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ECO INITIATIVE: Rickmansworth charity helps Three Rivers reduce carbon footprint by upcycling furniture

 Published on: 15th May 2021   |   By: News Bulletin   |   Category: Uncategorized

A charity based in Rickmansworth is doing its bit to tackle climate change after saving nearly 900 tonnes of furniture from going to landfill.

9 Lives Furniture Store, in Rickmansworth High Street, sells upcycled and secondhand items, such as tables, chairs, beds, household items and clothes donated by the public. 

Since first opening in 2004, the charity says it has sold more than 50,000 items of furniture to more than 13,000 customers – the equivalent to around 900 tonnes of usable items which would otherwise have gone to landfill or been burned.

In 2019/20 alone, 9 Lives sold 2,679 items of furniture and over 2,000 other items including clothes and household goods to 889 customers, saving an incredible 45 tonnes from landfill or incineration – around the weight of seven and a half elephants! 

Marie Frost, the charity’s manager, said: “Not only does reuse stop these items unnecessarily going to waste, but it also reduces consumption of new goods which are often made from unsustainable, non-renewable materials, which themselves will ultimately end up as a waste product.”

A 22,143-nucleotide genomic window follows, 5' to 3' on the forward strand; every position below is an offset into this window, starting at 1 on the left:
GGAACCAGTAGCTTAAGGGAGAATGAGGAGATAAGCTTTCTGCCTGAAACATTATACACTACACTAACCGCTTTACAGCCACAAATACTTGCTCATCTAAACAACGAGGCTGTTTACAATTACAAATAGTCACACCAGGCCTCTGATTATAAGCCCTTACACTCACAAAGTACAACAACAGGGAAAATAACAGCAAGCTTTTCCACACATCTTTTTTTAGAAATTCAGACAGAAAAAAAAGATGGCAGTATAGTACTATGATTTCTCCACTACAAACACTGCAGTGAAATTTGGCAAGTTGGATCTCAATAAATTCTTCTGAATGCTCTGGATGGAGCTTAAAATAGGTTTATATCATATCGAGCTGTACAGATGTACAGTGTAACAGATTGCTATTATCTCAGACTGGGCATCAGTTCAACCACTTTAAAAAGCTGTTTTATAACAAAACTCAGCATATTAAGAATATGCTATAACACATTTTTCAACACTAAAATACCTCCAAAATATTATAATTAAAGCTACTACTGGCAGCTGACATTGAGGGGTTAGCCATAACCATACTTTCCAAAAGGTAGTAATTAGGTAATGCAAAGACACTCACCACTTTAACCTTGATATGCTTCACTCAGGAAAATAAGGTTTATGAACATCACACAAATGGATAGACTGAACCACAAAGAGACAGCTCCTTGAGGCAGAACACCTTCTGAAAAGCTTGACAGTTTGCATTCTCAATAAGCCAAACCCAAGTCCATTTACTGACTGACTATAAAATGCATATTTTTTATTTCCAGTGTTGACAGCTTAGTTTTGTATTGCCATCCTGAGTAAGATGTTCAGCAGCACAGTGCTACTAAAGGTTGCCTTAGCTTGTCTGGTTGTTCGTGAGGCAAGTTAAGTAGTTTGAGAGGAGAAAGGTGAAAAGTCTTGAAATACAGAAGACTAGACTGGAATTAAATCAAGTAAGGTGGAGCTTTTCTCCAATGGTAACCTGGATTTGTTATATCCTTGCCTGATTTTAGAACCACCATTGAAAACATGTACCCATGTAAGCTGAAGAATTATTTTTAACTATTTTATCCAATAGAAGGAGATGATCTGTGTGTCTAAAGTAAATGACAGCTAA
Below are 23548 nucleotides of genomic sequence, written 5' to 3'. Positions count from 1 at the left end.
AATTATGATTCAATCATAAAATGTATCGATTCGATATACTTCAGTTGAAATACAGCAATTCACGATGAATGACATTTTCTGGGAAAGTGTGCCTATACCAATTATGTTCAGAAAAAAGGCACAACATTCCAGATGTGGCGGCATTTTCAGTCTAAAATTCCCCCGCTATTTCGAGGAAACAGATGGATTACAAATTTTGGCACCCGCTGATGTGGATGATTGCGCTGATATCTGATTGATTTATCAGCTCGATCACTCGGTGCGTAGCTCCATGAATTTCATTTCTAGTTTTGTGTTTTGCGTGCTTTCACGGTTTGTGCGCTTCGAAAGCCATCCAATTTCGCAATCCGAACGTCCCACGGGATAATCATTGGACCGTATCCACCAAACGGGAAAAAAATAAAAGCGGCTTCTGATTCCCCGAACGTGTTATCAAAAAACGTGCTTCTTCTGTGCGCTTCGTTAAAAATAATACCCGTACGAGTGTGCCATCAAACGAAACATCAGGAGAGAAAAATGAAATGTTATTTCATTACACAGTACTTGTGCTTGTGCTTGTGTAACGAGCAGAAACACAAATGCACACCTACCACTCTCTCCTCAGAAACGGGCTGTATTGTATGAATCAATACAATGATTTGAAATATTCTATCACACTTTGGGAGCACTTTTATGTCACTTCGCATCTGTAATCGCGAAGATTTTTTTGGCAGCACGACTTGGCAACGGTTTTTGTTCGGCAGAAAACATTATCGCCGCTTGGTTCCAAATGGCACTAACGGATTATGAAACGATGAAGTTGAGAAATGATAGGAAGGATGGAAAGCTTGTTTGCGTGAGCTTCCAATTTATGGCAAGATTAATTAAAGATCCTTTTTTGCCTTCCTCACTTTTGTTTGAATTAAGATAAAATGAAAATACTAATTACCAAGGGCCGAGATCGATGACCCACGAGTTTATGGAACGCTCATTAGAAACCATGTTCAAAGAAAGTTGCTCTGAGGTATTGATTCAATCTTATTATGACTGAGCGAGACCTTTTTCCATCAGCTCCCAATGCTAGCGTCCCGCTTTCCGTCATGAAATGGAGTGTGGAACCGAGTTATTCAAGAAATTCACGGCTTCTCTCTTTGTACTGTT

In 2019 Three Rivers District Council declared a climate emergency, committing to making its own operations carbon neutral by 2030 and to helping the district achieve the government target of net zero carbon by 2050.

Cllr Phil Williams, the council’s lead member for environmental services and sustainability, added: “9 Lives are doing great work to help the district reduce its carbon footprint. 

“In the past couple of years we’ve seen a definite trend for people who could easily afford to buy new furniture, wanting to reuse instead. The likes of David Attenborough and Greta Thunberg, and popular TV programmes like The Repair Shop have made people wake up to the inconceivable volume of waste produced in the UK alone and the impact it has on our natural world.”

The charity also provides an invaluable opportunity for volunteers to develop interpersonal skills, in addition to practical skills upcycling furniture.

Last year it had around 30 volunteers, many of whom have learning difficulties or are recovering from mental ill-health. 

You can find more information on their website at

For more information on how Three Rivers is tackling climate change and what the council has done so far, visit

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